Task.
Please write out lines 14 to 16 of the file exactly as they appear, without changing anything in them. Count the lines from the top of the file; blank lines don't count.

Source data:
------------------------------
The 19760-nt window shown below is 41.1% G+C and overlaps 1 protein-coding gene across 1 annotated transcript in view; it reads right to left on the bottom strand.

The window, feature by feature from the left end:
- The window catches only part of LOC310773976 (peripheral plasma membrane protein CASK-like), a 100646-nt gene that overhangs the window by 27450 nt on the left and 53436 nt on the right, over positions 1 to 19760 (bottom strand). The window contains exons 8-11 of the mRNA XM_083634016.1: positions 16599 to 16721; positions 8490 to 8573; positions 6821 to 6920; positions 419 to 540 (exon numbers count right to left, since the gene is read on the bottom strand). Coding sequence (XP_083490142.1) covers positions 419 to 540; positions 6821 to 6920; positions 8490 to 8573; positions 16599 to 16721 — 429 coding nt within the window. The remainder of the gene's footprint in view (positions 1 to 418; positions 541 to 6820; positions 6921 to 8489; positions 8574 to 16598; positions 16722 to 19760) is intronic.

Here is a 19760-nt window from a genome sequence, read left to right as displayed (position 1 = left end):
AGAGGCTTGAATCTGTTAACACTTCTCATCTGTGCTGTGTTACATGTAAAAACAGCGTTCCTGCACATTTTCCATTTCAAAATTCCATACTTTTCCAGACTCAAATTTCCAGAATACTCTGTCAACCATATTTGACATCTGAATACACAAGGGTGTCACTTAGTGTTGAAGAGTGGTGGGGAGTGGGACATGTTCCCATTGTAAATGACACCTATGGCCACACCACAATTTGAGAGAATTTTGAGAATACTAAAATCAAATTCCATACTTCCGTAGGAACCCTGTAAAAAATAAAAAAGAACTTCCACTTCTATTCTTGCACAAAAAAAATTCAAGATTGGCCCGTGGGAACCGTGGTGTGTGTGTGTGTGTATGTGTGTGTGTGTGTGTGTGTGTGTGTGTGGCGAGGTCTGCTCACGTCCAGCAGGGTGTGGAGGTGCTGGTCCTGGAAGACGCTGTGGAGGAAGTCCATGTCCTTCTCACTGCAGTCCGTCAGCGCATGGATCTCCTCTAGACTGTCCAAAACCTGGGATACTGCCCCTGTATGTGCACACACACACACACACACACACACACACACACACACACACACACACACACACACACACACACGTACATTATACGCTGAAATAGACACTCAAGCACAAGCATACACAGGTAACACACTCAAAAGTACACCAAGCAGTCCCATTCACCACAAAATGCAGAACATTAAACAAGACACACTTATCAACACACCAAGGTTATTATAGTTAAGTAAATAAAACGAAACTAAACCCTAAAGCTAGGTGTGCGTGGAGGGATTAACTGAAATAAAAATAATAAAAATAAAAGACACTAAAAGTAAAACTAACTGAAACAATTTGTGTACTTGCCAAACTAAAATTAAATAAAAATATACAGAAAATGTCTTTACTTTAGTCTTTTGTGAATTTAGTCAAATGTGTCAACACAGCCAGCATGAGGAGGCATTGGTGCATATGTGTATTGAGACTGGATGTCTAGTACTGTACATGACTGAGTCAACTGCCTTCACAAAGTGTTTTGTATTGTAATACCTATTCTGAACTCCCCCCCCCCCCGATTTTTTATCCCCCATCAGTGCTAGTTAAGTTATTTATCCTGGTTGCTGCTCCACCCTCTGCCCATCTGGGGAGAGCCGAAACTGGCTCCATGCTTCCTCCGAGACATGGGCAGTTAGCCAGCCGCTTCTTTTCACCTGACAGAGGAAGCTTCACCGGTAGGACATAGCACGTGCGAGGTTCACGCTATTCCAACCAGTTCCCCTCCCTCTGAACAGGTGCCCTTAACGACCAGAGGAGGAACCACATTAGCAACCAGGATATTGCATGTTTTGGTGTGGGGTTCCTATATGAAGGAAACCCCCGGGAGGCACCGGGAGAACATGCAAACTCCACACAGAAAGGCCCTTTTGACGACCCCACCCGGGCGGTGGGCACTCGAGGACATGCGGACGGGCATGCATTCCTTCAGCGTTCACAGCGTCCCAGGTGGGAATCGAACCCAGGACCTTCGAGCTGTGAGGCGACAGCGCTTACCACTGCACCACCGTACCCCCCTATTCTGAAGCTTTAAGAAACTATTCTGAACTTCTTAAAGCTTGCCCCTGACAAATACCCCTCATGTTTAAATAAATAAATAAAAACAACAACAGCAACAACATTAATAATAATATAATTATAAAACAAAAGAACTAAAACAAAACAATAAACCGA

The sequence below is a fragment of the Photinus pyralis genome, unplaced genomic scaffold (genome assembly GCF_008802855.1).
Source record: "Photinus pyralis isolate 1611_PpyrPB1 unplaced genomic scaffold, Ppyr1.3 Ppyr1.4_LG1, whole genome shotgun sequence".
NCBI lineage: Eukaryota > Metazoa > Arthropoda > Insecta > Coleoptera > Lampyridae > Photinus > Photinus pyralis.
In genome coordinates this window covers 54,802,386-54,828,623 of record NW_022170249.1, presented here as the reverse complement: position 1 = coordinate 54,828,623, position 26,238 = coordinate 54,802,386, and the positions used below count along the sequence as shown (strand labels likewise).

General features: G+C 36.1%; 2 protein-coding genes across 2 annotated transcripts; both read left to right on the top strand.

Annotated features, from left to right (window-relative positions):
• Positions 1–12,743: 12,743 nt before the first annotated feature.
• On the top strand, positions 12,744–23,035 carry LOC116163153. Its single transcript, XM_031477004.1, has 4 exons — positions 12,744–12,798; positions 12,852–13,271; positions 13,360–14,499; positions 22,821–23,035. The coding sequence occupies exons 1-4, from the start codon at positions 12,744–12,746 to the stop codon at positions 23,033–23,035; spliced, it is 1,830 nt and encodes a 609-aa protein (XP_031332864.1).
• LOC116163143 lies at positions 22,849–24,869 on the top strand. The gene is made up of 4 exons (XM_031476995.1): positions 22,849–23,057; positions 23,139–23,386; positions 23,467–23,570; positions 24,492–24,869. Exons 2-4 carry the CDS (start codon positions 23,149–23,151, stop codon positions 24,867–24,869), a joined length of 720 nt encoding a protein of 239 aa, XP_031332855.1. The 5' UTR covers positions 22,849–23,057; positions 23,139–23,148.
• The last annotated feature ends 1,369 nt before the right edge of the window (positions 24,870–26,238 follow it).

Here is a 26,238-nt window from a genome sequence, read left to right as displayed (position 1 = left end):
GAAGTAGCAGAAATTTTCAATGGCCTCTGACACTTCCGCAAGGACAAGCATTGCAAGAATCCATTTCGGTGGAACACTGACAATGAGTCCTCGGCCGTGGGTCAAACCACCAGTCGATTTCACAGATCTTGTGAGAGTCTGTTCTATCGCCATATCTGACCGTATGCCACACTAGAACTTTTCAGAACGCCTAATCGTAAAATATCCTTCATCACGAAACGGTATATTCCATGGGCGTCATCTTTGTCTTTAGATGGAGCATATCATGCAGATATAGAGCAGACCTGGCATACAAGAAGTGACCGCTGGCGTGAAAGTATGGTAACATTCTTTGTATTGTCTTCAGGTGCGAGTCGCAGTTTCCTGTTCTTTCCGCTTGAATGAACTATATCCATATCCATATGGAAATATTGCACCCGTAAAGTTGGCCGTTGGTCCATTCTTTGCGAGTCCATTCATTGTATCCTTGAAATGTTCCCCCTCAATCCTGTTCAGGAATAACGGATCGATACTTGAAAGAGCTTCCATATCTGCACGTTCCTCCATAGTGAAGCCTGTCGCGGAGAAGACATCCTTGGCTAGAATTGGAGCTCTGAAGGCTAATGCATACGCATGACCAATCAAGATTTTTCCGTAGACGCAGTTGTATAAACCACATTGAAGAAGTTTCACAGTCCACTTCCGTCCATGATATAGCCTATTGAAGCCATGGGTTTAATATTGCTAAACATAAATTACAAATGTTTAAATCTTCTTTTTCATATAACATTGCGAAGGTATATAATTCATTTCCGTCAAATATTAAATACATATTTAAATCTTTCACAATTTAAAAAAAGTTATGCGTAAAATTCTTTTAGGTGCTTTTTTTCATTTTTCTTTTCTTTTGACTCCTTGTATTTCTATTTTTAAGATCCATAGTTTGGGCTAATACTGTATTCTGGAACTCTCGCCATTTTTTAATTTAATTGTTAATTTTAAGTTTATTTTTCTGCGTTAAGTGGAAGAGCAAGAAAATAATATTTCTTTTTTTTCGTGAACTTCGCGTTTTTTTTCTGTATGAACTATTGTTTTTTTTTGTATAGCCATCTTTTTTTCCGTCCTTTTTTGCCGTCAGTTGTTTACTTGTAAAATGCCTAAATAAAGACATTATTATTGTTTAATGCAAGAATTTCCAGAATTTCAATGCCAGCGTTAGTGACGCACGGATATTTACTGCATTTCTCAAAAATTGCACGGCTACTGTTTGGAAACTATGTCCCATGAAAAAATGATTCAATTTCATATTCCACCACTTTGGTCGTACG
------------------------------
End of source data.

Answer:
• LOC116163143 lies at positions 22,849–24,869 on the top strand. The gene is made up of 4 exons (XM_031476995.1): positions 22,849–23,057; positions 23,139–23,386; positions 23,467–23,570; positions 24,492–24,869. Exons 2-4 carry the CDS (start codon positions 23,149–23,151, stop codon positions 24,867–24,869), a joined length of 720 nt encoding a protein of 239 aa, XP_031332855.1. The 5' UTR covers positions 22,849–23,057; positions 23,139–23,148.
• The last annotated feature ends 1,369 nt before the right edge of the window (positions 24,870–26,238 follow it).

Here is a 26,238-nt window from a genome sequence, read left to right as displayed (position 1 = left end):